Fight for more state funding rather than to host Malaysia Day, Sarawak Pakatan told

Participants wave flags during 2018 Malaysia Day Celebrations at Padang Merdeka in Kota Kinabalu September 16, 2018. — Picture by Shafwan Zaidon
Participants wave flags during 2018 Malaysia Day Celebrations at Padang Merdeka in Kota Kinabalu September 16, 2018. — Picture by Shafwan Zaidon

KUCHING, June 9 — Sarawak Pakatan Harapan should not squander its influence with the federal government on low-impact requests like hosting this year's Malaysia Day celebrations, said the Sarawak Reform Party (STAR).

STAR president Lina Soo said the state chapter of the coalition should instead be fighting for more funds towards the development of the state economy and infrastructure.

Soo said federal funds could be better used to repair and upgrade dilapidated rural schools, build more roads and bridges, and tackle the high cost of living that is becoming unbearable for the state’s residents.

“If the Sarawak PH cannot focus on the economic needs and woes of Sarawakians but intends to spend money recklessly on lavish celebration, Malaysia Day will indeed continue to remain a Black Day for our people,” she said.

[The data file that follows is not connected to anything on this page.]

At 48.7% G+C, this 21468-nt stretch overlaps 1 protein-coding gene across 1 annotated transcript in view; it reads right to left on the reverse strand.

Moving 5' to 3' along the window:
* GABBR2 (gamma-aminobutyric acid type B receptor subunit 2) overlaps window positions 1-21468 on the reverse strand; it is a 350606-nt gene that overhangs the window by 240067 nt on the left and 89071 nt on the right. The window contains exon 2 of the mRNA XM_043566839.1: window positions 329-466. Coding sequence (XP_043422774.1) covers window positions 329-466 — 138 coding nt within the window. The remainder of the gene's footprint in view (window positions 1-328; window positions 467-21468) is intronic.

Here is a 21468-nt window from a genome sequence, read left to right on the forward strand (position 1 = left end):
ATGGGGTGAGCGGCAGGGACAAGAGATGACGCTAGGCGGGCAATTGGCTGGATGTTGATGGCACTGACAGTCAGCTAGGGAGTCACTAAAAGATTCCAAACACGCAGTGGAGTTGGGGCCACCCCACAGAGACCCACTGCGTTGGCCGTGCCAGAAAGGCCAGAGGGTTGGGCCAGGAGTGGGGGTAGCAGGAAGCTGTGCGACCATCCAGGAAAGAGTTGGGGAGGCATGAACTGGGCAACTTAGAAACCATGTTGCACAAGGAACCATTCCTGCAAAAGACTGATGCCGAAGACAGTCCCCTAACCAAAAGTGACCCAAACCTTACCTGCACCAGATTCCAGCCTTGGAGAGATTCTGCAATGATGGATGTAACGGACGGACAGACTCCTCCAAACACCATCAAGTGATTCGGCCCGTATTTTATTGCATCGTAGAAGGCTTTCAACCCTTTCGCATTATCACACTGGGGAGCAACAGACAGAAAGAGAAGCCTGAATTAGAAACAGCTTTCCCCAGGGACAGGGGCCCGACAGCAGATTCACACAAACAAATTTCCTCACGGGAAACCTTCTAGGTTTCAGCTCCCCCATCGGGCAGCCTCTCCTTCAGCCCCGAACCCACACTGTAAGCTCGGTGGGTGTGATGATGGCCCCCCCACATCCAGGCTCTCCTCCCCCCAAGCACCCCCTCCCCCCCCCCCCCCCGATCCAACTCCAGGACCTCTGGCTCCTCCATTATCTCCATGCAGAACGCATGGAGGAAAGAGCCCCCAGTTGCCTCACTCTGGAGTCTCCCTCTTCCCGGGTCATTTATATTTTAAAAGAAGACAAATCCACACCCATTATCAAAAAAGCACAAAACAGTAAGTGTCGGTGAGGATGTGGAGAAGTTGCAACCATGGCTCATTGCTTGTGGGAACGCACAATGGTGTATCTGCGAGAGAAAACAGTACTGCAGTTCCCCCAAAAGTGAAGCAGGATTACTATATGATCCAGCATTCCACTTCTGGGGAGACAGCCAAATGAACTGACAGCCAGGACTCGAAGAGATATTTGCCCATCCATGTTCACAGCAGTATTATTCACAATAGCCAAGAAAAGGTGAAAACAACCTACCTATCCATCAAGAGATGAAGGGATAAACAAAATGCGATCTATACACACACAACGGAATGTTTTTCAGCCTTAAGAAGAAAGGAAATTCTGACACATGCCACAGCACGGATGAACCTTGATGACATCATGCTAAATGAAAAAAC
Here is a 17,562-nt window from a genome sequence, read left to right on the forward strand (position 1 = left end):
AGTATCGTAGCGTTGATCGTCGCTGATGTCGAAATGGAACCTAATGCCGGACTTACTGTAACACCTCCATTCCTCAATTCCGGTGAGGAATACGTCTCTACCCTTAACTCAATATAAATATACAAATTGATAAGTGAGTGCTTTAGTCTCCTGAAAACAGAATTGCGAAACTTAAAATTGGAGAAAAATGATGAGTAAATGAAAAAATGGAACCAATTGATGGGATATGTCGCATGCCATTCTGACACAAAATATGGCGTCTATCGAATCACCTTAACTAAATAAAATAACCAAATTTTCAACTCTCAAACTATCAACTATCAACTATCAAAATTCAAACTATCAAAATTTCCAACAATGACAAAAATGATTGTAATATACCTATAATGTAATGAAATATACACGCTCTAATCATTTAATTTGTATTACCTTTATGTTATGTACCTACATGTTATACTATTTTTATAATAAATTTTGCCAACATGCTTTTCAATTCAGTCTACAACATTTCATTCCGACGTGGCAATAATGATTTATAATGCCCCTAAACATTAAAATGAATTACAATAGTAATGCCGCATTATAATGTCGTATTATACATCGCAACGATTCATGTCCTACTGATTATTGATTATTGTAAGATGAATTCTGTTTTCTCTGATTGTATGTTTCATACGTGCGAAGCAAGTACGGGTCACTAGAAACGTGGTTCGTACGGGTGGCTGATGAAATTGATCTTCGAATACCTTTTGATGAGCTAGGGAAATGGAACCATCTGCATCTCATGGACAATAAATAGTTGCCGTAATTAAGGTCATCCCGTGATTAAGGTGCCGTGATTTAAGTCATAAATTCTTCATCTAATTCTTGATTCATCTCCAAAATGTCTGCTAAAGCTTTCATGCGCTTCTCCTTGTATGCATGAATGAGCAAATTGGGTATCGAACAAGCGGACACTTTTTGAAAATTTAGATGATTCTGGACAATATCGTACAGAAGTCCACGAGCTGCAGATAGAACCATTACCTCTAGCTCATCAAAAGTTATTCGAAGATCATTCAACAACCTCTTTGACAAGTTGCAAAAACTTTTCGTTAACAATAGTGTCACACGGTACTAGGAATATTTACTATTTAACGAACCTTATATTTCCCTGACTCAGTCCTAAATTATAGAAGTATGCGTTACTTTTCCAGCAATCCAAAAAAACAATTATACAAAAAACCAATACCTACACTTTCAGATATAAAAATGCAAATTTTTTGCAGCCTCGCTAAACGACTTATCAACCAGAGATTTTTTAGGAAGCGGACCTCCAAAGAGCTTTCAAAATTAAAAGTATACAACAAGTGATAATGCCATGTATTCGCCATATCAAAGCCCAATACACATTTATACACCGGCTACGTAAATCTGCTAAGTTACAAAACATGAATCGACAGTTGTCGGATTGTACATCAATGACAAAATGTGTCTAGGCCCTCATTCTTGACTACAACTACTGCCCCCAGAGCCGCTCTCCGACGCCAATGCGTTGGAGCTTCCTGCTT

Soo was responding to Sarawak PH’s request to the federal government for the Malaysia Day celebration on September 16 to be held in Sarawak.

Sarawak PH chairman Chong Chieng Jen said the state chapter would recommend to the federal government to hold the celebrations in Sarawak as a form of recognition on the importance of Malaysia Agreement 1963 (MA63).

Last year’s celebration was held in Kota Kinabalu, Sabah.

Soo told Sarawak PH not to waste public funds on celebrating Malaysia Day that was hollow to Sarawakians, claiming that September 16, 1963, was when the state traded the yoke of British colonialism for domination within the Federation of Malaysia.

“If the reason Malaysia Day should be in Sarawak this year just because it was held in Sabah last year, then I would like to remind the state PH that Sarawakians have no wish to follow in the footsteps of Sabah,” she said.

Soo said the neighbouring state gave up Labuan to the federal government, lost its immigration powers, ceded lands to foreign companies, had its population re-constructed, and federalised departments such as for electricity.

She then implored the state PH not to lead Sarawak down Sabah’s path.

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